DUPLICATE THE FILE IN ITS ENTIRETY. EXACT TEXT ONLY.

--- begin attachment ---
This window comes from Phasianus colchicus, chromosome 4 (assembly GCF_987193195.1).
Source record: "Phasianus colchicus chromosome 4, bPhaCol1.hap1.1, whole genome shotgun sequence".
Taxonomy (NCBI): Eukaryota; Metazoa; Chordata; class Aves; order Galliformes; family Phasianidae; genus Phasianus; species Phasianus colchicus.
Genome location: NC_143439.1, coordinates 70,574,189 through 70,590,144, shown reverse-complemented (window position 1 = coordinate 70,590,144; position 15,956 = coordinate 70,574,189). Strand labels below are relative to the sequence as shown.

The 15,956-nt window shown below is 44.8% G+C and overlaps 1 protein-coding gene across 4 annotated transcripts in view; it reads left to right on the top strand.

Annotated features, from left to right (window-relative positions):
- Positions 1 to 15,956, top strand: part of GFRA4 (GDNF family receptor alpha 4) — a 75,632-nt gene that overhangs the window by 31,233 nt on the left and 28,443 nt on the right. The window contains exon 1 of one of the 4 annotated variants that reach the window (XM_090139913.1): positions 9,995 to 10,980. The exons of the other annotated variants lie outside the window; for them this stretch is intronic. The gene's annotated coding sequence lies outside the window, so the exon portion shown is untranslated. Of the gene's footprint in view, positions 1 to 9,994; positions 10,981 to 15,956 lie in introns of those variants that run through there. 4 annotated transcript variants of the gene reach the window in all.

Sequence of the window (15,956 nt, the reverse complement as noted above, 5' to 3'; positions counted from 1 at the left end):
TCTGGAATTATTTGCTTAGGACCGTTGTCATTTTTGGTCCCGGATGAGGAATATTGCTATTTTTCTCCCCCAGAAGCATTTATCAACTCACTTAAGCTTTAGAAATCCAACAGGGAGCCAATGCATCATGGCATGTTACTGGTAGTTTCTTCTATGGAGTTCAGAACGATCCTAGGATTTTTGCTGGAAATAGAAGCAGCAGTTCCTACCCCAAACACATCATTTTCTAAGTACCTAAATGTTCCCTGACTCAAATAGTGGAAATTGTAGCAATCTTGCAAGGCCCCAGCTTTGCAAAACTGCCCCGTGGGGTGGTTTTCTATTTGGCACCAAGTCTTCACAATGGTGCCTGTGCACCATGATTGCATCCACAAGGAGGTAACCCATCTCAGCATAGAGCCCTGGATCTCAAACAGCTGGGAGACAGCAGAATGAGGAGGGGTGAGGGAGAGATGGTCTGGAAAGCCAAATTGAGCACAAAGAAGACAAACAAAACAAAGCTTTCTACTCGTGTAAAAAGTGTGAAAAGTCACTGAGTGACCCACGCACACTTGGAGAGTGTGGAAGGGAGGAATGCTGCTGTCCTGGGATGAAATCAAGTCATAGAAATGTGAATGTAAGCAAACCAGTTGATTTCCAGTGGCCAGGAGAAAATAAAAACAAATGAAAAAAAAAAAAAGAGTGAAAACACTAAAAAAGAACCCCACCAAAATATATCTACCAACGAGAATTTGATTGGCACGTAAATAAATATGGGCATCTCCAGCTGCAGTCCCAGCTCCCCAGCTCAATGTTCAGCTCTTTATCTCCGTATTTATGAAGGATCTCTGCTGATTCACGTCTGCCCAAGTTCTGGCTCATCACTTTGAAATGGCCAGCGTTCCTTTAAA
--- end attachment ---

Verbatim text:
This window comes from Phasianus colchicus, chromosome 4 (assembly GCF_987193195.1).
Source record: "Phasianus colchicus chromosome 4, bPhaCol1.hap1.1, whole genome shotgun sequence".
Taxonomy (NCBI): Eukaryota; Metazoa; Chordata; class Aves; order Galliformes; family Phasianidae; genus Phasianus; species Phasianus colchicus.
Genome location: NC_143439.1, coordinates 70,574,189 through 70,590,144, shown reverse-complemented (window position 1 = coordinate 70,590,144; position 15,956 = coordinate 70,574,189). Strand labels below are relative to the sequence as shown.

The 15,956-nt window shown below is 44.8% G+C and overlaps 1 protein-coding gene across 4 annotated transcripts in view; it reads left to right on the top strand.

Annotated features, from left to right (window-relative positions):
- Positions 1 to 15,956, top strand: part of GFRA4 (GDNF family receptor alpha 4) — a 75,632-nt gene that overhangs the window by 31,233 nt on the left and 28,443 nt on the right. The window contains exon 1 of one of the 4 annotated variants that reach the window (XM_090139913.1): positions 9,995 to 10,980. The exons of the other annotated variants lie outside the window; for them this stretch is intronic. The gene's annotated coding sequence lies outside the window, so the exon portion shown is untranslated. Of the gene's footprint in view, positions 1 to 9,994; positions 10,981 to 15,956 lie in introns of those variants that run through there. 4 annotated transcript variants of the gene reach the window in all.

Sequence of the window (15,956 nt, the reverse complement as noted above, 5' to 3'; positions counted from 1 at the left end):
TCTGGAATTATTTGCTTAGGACCGTTGTCATTTTTGGTCCCGGATGAGGAATATTGCTATTTTTCTCCCCCAGAAGCATTTATCAACTCACTTAAGCTTTAGAAATCCAACAGGGAGCCAATGCATCATGGCATGTTACTGGTAGTTTCTTCTATGGAGTTCAGAACGATCCTAGGATTTTTGCTGGAAATAGAAGCAGCAGTTCCTACCCCAAACACATCATTTTCTAAGTACCTAAATGTTCCCTGACTCAAATAGTGGAAATTGTAGCAATCTTGCAAGGCCCCAGCTTTGCAAAACTGCCCCGTGGGGTGGTTTTCTATTTGGCACCAAGTCTTCACAATGGTGCCTGTGCACCATGATTGCATCCACAAGGAGGTAACCCATCTCAGCATAGAGCCCTGGATCTCAAACAGCTGGGAGACAGCAGAATGAGGAGGGGTGAGGGAGAGATGGTCTGGAAAGCCAAATTGAGCACAAAGAAGACAAACAAAACAAAGCTTTCTACTCGTGTAAAAAGTGTGAAAAGTCACTGAGTGACCCACGCACACTTGGAGAGTGTGGAAGGGAGGAATGCTGCTGTCCTGGGATGAAATCAAGTCATAGAAATGTGAATGTAAGCAAACCAGTTGATTTCCAGTGGCCAGGAGAAAATAAAAACAAATGAAAAAAAAAAAAAGAGTGAAAACACTAAAAAAGAACCCCACCAAAATATATCTACCAACGAGAATTTGATTGGCACGTAAATAAATATGGGCATCTCCAGCTGCAGTCCCAGCTCCCCAGCTCAATGTTCAGCTCTTTATCTCCGTATTTATGAAGGATCTCTGCTGATTCACGTCTGCCCAAGTTCTGGCTCATCACTTTGAAATGGCCAGCGTTCCTTTAAA